Newsflash! Work is more challenging than it was a year ago. Hardships abound: displacements, demands from home, needs in our own communities. It can feel impossible to manage it all.
So much of my life over the last six months has been reactive. Once I realized this was my reality well into next year, I started asking myself some questions, most notably the following:
Is my work creating the best impact for my team?
As I talked to others I realized that I was not alone in these thoughts. Teams are smoldering. Remote work isn’t exactly easy. The truth is that many people are having a hard time discerning their impact.
Client delivery is THE priority for business; as a result work has become more tactical than strategic.
But it is generally the harder and cross-functional problems that inspire us. Whether we like to admit it or not, it is the challenging, alchemical, and asymmetric upside projects which we relish deep down.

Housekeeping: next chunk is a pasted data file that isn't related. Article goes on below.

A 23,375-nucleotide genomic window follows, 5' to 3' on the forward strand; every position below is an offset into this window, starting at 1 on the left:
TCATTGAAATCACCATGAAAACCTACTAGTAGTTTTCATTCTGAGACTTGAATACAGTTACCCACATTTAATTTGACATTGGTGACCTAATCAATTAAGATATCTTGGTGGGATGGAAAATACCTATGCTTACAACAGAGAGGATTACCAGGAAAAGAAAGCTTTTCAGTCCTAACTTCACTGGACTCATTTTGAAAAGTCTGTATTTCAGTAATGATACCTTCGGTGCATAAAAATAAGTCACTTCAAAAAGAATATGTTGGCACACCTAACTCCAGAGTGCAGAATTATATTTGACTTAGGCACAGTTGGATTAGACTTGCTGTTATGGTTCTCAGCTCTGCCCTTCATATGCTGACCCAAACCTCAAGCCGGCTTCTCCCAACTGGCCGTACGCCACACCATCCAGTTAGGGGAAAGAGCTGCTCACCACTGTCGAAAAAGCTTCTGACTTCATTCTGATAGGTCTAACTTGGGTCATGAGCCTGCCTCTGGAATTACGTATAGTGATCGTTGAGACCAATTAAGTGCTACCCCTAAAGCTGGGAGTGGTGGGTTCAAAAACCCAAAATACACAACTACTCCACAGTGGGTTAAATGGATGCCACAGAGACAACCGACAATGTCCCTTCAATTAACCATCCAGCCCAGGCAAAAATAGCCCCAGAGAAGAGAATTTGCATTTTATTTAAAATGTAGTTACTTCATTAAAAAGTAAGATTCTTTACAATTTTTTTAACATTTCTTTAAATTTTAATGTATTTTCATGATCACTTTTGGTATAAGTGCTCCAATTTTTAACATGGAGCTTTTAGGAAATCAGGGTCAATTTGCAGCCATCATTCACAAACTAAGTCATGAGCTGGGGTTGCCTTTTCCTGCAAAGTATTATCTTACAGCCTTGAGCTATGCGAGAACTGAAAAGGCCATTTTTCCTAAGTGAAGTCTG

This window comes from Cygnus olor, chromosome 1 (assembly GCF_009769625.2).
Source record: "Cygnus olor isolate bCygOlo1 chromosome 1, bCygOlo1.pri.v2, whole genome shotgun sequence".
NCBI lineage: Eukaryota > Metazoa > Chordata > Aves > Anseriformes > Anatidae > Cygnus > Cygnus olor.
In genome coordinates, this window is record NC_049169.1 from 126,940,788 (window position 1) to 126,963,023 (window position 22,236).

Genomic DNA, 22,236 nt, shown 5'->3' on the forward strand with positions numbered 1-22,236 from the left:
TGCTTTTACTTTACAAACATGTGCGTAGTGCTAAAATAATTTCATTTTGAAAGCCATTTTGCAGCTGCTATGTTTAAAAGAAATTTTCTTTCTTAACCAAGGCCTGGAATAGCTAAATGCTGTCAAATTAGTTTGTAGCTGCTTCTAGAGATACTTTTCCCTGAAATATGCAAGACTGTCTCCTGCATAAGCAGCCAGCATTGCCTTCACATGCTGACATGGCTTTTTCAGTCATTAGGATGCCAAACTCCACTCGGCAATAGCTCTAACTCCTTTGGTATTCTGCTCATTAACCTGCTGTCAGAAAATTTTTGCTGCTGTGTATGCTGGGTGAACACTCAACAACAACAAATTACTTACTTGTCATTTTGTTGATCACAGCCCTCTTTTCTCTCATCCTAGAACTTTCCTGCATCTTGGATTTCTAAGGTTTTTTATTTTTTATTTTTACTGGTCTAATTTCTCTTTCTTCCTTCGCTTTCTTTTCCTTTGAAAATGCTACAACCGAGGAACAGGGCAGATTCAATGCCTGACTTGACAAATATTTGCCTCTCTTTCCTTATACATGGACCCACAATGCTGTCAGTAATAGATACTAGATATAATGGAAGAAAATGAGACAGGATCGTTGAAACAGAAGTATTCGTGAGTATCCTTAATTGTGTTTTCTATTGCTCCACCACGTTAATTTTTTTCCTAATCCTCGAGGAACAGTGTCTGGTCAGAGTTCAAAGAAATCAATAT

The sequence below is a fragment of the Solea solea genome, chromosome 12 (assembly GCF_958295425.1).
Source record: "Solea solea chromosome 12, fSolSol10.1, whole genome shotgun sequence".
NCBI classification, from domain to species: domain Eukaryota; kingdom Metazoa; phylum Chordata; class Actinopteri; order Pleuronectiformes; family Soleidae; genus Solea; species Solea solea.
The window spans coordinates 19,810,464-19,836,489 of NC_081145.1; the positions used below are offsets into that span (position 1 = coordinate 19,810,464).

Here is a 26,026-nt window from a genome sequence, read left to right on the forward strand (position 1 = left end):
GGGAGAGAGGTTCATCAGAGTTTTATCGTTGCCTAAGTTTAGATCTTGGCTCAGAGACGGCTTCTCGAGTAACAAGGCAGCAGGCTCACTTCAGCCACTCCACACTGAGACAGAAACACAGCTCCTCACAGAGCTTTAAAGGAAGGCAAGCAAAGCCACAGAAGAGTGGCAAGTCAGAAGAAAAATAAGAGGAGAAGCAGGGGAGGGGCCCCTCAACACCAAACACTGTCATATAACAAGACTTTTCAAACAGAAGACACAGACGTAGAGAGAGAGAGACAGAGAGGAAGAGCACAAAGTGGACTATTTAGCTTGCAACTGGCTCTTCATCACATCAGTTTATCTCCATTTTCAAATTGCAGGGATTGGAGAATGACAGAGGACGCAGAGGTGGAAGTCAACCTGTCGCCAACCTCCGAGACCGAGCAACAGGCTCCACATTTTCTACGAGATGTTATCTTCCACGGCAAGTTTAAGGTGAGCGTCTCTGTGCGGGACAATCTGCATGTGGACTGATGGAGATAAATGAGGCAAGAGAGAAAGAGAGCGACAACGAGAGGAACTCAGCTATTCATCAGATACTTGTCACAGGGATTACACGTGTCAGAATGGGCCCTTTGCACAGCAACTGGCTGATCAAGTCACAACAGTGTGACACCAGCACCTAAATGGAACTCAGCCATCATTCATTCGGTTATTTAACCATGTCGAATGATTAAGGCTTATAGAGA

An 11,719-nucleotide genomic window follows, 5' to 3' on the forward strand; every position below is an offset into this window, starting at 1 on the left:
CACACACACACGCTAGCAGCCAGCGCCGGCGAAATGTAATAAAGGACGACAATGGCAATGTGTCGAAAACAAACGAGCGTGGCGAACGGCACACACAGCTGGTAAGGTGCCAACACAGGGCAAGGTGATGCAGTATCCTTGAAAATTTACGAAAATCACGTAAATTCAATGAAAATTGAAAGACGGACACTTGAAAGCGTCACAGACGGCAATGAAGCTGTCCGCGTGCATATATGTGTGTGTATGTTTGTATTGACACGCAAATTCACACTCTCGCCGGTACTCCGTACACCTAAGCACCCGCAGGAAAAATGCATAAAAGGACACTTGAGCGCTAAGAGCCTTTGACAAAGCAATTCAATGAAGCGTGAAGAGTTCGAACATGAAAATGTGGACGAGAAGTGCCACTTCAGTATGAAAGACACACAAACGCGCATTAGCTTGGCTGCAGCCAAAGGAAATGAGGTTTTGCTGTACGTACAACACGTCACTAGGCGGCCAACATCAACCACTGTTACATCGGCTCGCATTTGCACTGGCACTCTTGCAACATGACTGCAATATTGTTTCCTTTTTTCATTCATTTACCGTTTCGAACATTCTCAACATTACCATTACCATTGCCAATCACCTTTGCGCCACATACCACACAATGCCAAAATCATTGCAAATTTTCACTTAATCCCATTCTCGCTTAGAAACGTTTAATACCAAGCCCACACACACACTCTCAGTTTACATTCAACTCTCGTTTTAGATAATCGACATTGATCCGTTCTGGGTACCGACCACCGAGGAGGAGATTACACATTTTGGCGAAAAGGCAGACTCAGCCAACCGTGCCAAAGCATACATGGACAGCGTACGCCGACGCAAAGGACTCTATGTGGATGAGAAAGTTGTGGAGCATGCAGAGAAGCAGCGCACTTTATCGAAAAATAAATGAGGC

“[.. M]agic happens when you bring teams together. Specifically cross-functional teams,” explains Zander Lurie, CEO of SurveyMonkey.
“It is the five people sharing a pizza that are .. shipping a new product, launching a new campaign, closing the books,” gushes Lurie. “It is where you have someone from Legal, Finance, Product, and Marketing and bringing those people together.
“Man, I miss getting them together.”
Good leaders know the value of cross-function. Diverse thought added to varied domain expertise create more than the sum of their parts. Focused on deliverable tasks in isolation we have less to measure ourselves against. We can find ourselves off of the path. Would I have wandered this far a year ago?